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Cochrane Database of Systematic Reviews

Oral rehydration salt solution for treating cholera: ≤ 270 mOsm/L solutions vs ≥ 310 mOsm/L solutions

Overview of attention for article published in Cochrane database of systematic reviews, December 2011
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About this Attention Score

  • In the top 25% of all research outputs scored by Altmetric
  • High Attention Score compared to outputs of the same age (87th percentile)
  • Above-average Attention Score compared to outputs of the same age and source (61st percentile)

Mentioned by

twitter
8 tweeters
facebook
1 Facebook page
wikipedia
2 Wikipedia pages
video
1 video uploader

Citations

dimensions_citation
21 Dimensions

Readers on

mendeley
149 Mendeley
Title
Oral rehydration salt solution for treating cholera: ≤ 270 mOsm/L solutions vs ≥ 310 mOsm/L solutions
Published in
Cochrane database of systematic reviews, December 2011
DOI 10.1002/14651858.cd003754.pub3
Pubmed ID
Authors

Alfred Musekiwa, Jimmy Volmink

Abstract

Oral rehydration solution (ORS) is used to treat the dehydration caused by diarrhoeal diseases, including cholera. ORS formulations with an osmolarity (a measure of solute concentration) of ≤ 270 mOsm/L (ORS ≤ 270) are safe and more effective than ORS formulations with an osmolarity of ≥ 310 mOsm/L (ORS ≥ 310) for treating non-cholera diarrhoea. As cholera causes rapid electrolyte loss, it is important to know if these benefits are similar for people suffering from cholera.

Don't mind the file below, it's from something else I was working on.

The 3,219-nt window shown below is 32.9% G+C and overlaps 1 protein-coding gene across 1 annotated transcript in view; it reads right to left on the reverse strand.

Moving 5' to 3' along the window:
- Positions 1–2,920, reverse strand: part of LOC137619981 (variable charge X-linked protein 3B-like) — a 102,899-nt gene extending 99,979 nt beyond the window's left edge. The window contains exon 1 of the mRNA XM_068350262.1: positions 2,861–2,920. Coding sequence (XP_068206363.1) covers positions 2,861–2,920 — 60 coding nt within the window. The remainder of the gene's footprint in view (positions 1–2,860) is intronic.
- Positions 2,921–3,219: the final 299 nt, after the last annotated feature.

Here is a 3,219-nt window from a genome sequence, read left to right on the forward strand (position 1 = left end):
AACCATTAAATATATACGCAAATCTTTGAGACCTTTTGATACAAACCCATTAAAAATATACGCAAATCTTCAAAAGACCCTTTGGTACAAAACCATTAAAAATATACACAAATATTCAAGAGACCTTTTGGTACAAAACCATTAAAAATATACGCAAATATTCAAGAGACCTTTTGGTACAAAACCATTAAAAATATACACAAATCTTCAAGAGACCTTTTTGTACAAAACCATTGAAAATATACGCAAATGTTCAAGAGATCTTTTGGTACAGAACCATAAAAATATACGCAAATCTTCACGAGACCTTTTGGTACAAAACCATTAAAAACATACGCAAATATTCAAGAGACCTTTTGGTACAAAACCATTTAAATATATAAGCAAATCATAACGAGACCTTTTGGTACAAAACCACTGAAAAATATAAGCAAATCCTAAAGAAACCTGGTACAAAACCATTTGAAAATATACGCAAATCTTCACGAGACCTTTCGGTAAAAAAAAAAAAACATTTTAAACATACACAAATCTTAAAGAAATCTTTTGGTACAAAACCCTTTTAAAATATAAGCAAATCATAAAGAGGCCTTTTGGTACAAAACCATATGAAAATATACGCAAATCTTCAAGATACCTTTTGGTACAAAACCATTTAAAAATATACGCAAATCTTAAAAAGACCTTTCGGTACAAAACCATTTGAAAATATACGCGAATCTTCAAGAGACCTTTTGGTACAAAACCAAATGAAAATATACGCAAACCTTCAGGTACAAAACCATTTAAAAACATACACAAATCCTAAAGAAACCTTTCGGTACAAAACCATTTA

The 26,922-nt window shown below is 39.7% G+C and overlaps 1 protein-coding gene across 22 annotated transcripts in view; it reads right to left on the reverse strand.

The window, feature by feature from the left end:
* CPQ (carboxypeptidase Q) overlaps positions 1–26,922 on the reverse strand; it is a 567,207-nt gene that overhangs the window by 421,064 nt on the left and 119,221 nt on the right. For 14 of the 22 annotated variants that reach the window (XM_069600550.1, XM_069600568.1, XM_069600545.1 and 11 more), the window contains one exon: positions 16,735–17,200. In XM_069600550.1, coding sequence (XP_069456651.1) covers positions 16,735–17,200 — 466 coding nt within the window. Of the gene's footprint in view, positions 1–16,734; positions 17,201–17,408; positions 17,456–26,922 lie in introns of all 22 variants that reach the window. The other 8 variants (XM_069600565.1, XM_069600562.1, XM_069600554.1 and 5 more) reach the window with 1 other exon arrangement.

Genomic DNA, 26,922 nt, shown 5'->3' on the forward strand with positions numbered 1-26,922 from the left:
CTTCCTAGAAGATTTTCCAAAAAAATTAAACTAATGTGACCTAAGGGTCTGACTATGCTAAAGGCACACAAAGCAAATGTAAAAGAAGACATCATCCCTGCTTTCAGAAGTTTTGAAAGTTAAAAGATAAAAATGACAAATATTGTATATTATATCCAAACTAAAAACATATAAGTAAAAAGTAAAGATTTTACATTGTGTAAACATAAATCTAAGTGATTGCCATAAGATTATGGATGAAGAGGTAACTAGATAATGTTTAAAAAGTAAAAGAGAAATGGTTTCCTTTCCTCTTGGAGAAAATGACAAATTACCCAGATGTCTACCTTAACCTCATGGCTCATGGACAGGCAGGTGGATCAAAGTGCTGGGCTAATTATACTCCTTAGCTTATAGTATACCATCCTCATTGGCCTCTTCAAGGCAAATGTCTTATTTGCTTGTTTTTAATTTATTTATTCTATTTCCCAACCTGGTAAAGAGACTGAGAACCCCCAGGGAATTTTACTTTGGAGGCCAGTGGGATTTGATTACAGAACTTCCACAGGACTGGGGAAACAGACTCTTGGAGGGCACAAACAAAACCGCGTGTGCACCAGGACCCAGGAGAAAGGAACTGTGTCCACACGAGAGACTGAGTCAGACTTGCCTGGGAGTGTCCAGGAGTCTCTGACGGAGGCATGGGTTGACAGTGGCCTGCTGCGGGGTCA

Twitter Demographics

The data shown below were collected from the profiles of 8 tweeters who shared this research output. Click here to find out more about how the information was compiled.

Mendeley readers

The data shown below were compiled from readership statistics for 149 Mendeley readers of this research output. Click here to see the associated Mendeley record.

Geographical breakdown

Country Count As %
United Kingdom 1 <1%
India 1 <1%
Ireland 1 <1%
Unknown 146 98%

Demographic breakdown

Readers by professional status Count As %
Student > Bachelor 21 14%
Student > Master 20 13%
Researcher 18 12%
Other 13 9%
Student > Postgraduate 11 7%
Other 36 24%
Unknown 30 20%
Readers by discipline Count As %
Medicine and Dentistry 61 41%
Nursing and Health Professions 12 8%
Unspecified 8 5%
Social Sciences 7 5%
Biochemistry, Genetics and Molecular Biology 4 3%
Other 21 14%
Unknown 36 24%

Attention Score in Context

This research output has an Altmetric Attention Score of 9. This is our high-level measure of the quality and quantity of online attention that it has received. This Attention Score, as well as the ranking and number of research outputs shown below, was calculated when the research output was last mentioned on 17 February 2022.
All research outputs
#3,617,468
of 22,678,224 outputs
Outputs from Cochrane database of systematic reviews
#6,113
of 12,298 outputs
Outputs of similar age
#30,297
of 240,857 outputs
Outputs of similar age from Cochrane database of systematic reviews
#81
of 212 outputs
Altmetric has tracked 22,678,224 research outputs across all sources so far. Compared to these this one has done well and is in the 84th percentile: it's in the top 25% of all research outputs ever tracked by Altmetric.
So far Altmetric has tracked 12,298 research outputs from this source. They typically receive a lot more attention than average, with a mean Attention Score of 30.3. This one has gotten more attention than average, scoring higher than 50% of its peers.
Older research outputs will score higher simply because they've had more time to accumulate mentions. To account for age we can compare this Altmetric Attention Score to the 240,857 tracked outputs that were published within six weeks on either side of this one in any source. This one has done well, scoring higher than 87% of its contemporaries.
We're also able to compare this research output to 212 others from the same source and published within six weeks on either side of this one. This one has gotten more attention than average, scoring higher than 61% of its contemporaries.